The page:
We've all heard the mantra "cash is king." But a fistful of dollars today deserves the royal treatment more than a wad of cash down the road. We want our companies turning their products into cash -- fast!

The cash conversion cycle
Enter the cash conversion cycle. It tells us how quickly a company turns cash invested in inventory into cash in the bank after collecting credit sales from customers and paying off its suppliers. The faster a company can turn over its inventory, the more efficiently it's managing its assets. There are three components of the cycle, and here's how they operate:

• Days Inventory Outstanding (DIO)
Inventory sitting on store shelves or in stockrooms is not doing the company, or the investor, any good. The number of days the inventory sits there measures how quickly management can get those Speedos off the racks and onto the beaches of Malibu. Obviously, lower numbers are better.

DIO = 365 days/(cost of goods sold/average inventory)
• Days Sales Outstanding (DSO)
Outstanding sales are those the company hasn't yet been paid for; they're languishing in accounts receivable. We want our companies to not only make quick sales but also get paid for them right away. The faster, the better.

DSO = 365 days/(sales/average accounts receivable)
• Days Payable Outstanding (DPO)
While we want customers to pay us quickly, we want to take our sweet time paying our bills. By paying suppliers slowly, cash remains available to spend on things a company needs, such as inventory, so we want this number to be higher.

DPO = 365 days/(cost of goods sold/average accounts payable)

Putting it all together
With the three pieces of the puzzle calculated, we can figure out how long a company is taking to get paid for the products its customers are buying from inventory, minus the number of days it takes it to pay its suppliers. The cash conversion cycle, or CCC, equals DIO + DSO - DPO.

Here's a look at how a number of the best-known home-furnishing companies design their cash cycle.

Company

DIO

+

DSO

-

DPO

=

CCC

CAPS Rating (Out of 5)

Williams-Sonoma (NYSE:WSM)

95.5

+

5.0

-

26.4

=

74.1

****

Bed Bath & Beyond (NASDAQ:BBBY)

140.9

+

0.0

-

53.1

=

87.8

***

Pier 1 Imports (NYSE:PIR)

109.7

+

9.8

-

31.5

=

88.0

*

Cost Plus (NASDAQ:CPWM)

127.9

+

0.0

-

24.3

=

103.6

*

Restoration Hardware (NASDAQ:RSTO)

161.5

+

4.6

-

53.1

=

113.0

*

Each week, we look for the top companies in different industries that make fast cash, and this particular group seems to have generated a summer clearance sale with the 60,000 participants in the Motley Fool CAPS investor-intelligence database.

Not every company that makes fast cash will excel. We want only the firms that the CAPS community considers the best. Four- and five-star stocks are the ones the vast majority of CAPS investors believe will outperform the S&P 500.

Of course, this isn't a list of stocks to buy or sell -- just a jumping-off point for further research.

It probably shouldn't surprise us that top-rated Williams-Sonoma -- garnering four out of five stars from CAPS players -- also has the fastest conversion cycle of the group. Even though it reported flattish same-store sales in the most recent quarter and questions abound on whether its Pottery Barn brand has cracked, the CAPS community remains bullish.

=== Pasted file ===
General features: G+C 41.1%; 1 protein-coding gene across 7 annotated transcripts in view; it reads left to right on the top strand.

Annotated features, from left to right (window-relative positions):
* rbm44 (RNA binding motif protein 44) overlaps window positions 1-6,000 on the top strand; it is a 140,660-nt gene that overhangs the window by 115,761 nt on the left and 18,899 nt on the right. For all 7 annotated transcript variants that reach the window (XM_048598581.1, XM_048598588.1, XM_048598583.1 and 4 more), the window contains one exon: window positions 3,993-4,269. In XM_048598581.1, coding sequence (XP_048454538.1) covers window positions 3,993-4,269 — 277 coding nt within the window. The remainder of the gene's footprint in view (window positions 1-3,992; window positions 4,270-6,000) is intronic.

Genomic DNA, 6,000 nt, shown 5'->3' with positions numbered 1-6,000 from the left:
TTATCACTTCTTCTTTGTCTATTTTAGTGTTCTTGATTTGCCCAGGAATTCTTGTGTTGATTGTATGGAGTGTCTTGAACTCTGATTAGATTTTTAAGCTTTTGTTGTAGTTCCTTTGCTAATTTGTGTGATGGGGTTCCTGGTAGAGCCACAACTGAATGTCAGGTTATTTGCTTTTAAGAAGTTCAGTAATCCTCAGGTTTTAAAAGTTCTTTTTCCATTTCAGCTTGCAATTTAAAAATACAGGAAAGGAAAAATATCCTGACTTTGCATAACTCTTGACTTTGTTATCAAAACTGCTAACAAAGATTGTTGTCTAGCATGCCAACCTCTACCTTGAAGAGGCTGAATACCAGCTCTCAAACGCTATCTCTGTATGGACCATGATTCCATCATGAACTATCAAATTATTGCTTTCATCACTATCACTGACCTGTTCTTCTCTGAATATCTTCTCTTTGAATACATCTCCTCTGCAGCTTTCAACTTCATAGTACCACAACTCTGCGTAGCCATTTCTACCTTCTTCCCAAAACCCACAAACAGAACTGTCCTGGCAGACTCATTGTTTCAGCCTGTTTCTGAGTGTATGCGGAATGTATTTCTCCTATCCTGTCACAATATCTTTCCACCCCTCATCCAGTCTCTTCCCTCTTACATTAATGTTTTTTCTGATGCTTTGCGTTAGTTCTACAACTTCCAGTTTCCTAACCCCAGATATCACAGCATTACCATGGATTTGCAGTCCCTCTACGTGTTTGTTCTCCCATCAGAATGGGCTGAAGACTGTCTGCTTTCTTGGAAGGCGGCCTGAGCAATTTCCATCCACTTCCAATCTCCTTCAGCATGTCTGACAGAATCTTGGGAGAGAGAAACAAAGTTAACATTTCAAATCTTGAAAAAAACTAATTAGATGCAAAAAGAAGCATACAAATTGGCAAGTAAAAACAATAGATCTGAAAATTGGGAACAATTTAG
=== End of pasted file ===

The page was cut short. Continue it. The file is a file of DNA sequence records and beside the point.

• CAPS investor Patrick6k says if his girlfriend's shopping habits are any proof, Williams-Sonoma should continue to be a winner: "This is a solid company and it has a great group of managers. They only have about 600 stores nationwide ... that's around 11 or 12 stores per state. So, I'd say they have plenty of room to grow, and with [return on assets] near 13 percent ... they have pretty good reason to continue that growth.

"This company reminds me of a more diversified and established version of Middleby (NASDAQ:MIDD). They're boring, they have a solid business model, and good inside ownership. It's hard to find something I don't like about this company ... other than how much money I'm losing to them via my girlfriend. Go Long."
• CAPS All-Star investor TMFPhila, with a 98.91 player rating, notes the effects that the convergence of TV and food have had on the specialty retailer: "High-end food preparation is growing in popularity thanks to the emergence of the Food Network. The Food Network's diverse personalities (Giada, [Rachael] Ray, Paula [Deen], etc.) have made cooking 'cool' for the 24-35 age group. WSM will certainly benefit from this trend.

"In addition, the financials look great. \$117m in cash, \$12m in long-term debt, 18% [return on equity], and \$78m in free cash flow make this a stock worth researching further. A 1.4% dividend yield is enticing as well."

So, is the market getting burned, or is it blackened like the best Cajun cooking? Work with thousands of your fellow Foolish investors at Motley Fool CAPS to uncover the best stocks, and convert your money into cash profits. It's absolutely free -- get started today!

Cook up some market-beating returns with a 30-day guest pass to Motley Fool Stock Advisor, where Bed Bath & Beyond is a recommendation. It's also been selected by Motley Fool Inside Value. Middleby is a recommendation of Motley Fool Hidden Gems.

Fool contributor Rich Duprey owns shares of Bed Bath & Beyond but does not have a financial position in any of the other stocks mentioned in this article. You can see his holdings here. The Motley Fool has a disclosure policy.